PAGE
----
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Fukushima Daiichi Units 5 and 6 to be decommissioned

        On December 18, 2013, Tokyo Electric Power Company made the decision to decommission Fukushima Daiichi Nuclear Power Station (FDNPS) Unit 5 (BWR, 784 MW) and Unit 6 (BWR, 1,100 MW) reactors as of January 31, 2014, and delivered notice of the decision to the Ministry of Economy, Trade and Industry (METI). Fukushima Daiichi reactors, Unit 1 (BWR, 460 MW), Unit 2 (BWR, 784 MW), Unit 3 (BWR, 784 MW), and Unit 4 (BWR, 784 MW) were decommissioned on April 19, 2012. Units 5 and 6 will not be dismantled in the immediate future, but will be used as research and training facilities for the decommissioning of Units 1 to 4.

    The Fukushima Prefectural Assembly has demanded that Fukushima Daini Nuclear Power Station reactor Units 1 to 4 (BWR, 1,100 MW each) also be decommissioned. The municipal assemblies of Tomioka and Naraha, where the Fukushima Daini NPS is located, adopted the proposal demanding the decommissioning of Fukushima Daini on December 11 and 12, 2013, respectively. On December 20, the municipal assemblies of Ōkuma and Futaba, where Fukushima Daiichi is located, also adopted the proposal.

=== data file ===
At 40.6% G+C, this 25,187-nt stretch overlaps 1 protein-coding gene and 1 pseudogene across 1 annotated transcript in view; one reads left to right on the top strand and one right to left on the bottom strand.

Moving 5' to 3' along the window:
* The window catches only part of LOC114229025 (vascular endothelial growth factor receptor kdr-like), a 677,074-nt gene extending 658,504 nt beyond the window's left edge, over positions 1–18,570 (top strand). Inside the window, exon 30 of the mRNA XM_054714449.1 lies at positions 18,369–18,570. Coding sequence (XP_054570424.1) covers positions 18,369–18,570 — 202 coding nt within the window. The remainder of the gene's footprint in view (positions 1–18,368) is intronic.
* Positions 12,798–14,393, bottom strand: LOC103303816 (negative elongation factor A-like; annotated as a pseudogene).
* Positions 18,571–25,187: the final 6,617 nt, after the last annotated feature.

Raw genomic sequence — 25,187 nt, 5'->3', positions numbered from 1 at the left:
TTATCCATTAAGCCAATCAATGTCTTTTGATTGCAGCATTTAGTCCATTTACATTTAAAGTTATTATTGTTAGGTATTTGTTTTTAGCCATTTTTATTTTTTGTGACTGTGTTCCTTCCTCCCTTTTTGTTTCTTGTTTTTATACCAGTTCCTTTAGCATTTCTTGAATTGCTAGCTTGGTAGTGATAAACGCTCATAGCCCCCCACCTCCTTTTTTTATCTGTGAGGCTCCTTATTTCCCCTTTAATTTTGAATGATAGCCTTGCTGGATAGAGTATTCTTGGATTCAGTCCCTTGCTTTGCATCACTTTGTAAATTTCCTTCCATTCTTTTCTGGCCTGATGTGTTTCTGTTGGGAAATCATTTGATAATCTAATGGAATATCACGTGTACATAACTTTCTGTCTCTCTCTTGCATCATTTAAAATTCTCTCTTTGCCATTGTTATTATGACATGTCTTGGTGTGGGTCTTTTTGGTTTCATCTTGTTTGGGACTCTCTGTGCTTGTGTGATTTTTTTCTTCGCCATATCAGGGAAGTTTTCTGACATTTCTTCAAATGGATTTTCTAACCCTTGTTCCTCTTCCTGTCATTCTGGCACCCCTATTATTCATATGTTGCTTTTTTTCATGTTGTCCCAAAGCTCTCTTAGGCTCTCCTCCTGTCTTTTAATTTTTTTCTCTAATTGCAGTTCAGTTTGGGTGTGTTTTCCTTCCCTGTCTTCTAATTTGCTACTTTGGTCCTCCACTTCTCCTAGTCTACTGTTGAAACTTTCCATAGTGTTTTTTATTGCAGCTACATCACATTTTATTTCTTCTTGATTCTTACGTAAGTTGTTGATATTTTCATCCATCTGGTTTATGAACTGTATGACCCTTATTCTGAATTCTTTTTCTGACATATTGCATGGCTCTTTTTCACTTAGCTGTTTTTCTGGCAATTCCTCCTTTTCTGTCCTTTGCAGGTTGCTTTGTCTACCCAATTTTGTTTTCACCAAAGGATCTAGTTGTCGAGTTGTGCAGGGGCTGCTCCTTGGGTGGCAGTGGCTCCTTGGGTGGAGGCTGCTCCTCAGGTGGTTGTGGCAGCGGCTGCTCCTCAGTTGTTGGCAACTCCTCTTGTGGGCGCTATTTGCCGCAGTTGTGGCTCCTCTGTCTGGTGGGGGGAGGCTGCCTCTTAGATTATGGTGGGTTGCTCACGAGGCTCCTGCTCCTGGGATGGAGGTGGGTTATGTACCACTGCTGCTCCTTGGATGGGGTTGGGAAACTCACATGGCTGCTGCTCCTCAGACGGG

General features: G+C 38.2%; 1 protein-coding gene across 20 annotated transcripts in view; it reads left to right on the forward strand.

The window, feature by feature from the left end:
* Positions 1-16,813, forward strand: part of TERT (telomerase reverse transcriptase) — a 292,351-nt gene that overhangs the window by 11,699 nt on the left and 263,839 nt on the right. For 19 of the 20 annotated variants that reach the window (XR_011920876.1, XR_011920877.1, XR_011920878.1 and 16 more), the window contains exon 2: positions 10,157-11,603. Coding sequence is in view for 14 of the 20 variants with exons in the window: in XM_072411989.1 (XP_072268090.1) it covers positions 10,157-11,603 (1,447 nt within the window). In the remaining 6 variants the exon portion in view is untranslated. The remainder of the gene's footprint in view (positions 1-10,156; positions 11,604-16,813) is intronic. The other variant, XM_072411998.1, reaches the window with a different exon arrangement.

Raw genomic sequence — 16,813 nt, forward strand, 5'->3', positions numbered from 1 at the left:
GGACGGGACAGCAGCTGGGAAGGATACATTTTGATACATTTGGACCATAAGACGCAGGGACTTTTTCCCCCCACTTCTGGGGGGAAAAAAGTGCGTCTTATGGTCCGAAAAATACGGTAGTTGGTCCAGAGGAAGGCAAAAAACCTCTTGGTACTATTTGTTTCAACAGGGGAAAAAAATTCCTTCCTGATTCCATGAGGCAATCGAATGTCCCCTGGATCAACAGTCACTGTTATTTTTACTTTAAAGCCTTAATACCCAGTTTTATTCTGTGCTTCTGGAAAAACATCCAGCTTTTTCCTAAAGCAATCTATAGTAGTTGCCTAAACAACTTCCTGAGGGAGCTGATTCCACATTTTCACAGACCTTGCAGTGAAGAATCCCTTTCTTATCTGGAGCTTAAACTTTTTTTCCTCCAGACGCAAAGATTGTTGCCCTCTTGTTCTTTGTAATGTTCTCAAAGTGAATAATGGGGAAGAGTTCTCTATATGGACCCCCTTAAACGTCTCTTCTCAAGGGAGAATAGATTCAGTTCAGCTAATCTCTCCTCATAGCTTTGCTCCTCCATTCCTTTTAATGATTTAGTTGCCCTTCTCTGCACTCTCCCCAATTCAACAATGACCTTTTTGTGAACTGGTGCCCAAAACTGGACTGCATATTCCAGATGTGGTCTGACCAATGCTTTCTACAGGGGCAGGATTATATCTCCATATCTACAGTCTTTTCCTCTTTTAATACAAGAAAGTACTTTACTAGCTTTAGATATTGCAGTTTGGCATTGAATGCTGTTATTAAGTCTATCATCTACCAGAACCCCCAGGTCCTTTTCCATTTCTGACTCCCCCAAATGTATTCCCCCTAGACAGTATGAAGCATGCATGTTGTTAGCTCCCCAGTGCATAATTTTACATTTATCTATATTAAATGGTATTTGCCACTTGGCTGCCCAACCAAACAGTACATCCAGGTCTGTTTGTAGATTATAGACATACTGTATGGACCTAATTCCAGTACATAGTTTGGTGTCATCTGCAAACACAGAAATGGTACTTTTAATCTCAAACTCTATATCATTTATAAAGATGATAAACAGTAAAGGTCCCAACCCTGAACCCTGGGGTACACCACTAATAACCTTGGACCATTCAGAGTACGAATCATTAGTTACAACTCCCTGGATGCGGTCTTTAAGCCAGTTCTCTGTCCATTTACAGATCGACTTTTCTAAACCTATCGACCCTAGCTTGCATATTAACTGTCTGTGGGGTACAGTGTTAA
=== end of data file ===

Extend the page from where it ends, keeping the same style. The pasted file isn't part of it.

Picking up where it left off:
Completion of Rokkasho Reprocessing Plant and Mutsu Spent Nuclear Fuel Intermediate Storage Facilities postponed

    On December 19, 2013, Japan Nuclear Fuel Ltd., owner of the Rokkasho Reprocessing Plant (RRP) and Recyclable-Fuel Storage (RFS), owner of the intermediate storage facility for spent fuel now under construction, informed the governor of Aomori Prefecture that the completion of the individual facilities would be postponed. The completion of the RRP was postponed from October 2013 to October 2014. This was the 20th postponement from the original plan. Completion of the intermediate storage facility was postponed from October 2013 to March 2015, the third postponement thus far.

    On the same day, both facilities announced that the seismic motion to be considered for aseismic design will be increased from 450 gal to 600 gal. The Nuclear Regulation Authority’s new regulation standards for nuclear fuel cycle facilities took effect on the previous day, December 18, and the changes in completion dates were based on the new standards. The RRP applied for the examination of conformity to the new standards on January 7, 2014, and the RFS followed suit on January 15. However, it is extremely unlikely they will obtain permission soon, and further postponement is likely.

Successive applications for examination of NPPs conformity with the new regulatory requirements submitted